We adapted this recipe from the classic Chinese black bean dish often served with baby clams. Here we have incorporated the use of sake and cream to add a brothy richness to the mussels. The broth makes for a great bread dipper. We finish the dish with a healthy sprinkling of cilantro and chives.
In the restaurant, we steam the mussels in a french steel pan and cover the pan with another pan upside down. Mussels are kind of tricky to cook. Many say that once the shell opens, the mussels are done but to me they still need to be cooked until the flesh pulls away from the edge of the shell. For one serving, we use about 2 ounces each of sake, black bean puree and cream.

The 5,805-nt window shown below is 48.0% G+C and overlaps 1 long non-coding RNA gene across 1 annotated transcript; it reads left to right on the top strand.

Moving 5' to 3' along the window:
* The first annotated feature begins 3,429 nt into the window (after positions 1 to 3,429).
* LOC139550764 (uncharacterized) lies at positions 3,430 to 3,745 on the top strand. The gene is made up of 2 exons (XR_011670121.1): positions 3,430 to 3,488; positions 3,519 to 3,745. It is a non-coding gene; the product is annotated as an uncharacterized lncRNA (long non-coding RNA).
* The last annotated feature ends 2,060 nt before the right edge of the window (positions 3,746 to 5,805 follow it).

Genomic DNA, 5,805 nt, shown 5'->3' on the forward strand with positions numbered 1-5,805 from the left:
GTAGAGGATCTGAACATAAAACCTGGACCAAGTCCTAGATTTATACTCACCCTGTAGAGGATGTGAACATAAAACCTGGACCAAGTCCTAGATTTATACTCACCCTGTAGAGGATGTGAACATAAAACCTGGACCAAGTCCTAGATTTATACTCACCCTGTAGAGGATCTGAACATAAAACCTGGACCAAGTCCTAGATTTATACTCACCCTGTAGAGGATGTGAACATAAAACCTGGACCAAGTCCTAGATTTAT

1 pound fermented black beans
6 garlic cloves
2 inches ginger, peeled
24 small Thai chile peppers
2 cups canola oil
Puree all ingredients in a food processor.
This makes alot, so you may have to scale this back. Freezing this in small batches is an option.
The following link is another mussel recipe that was featured in the Boston Globe.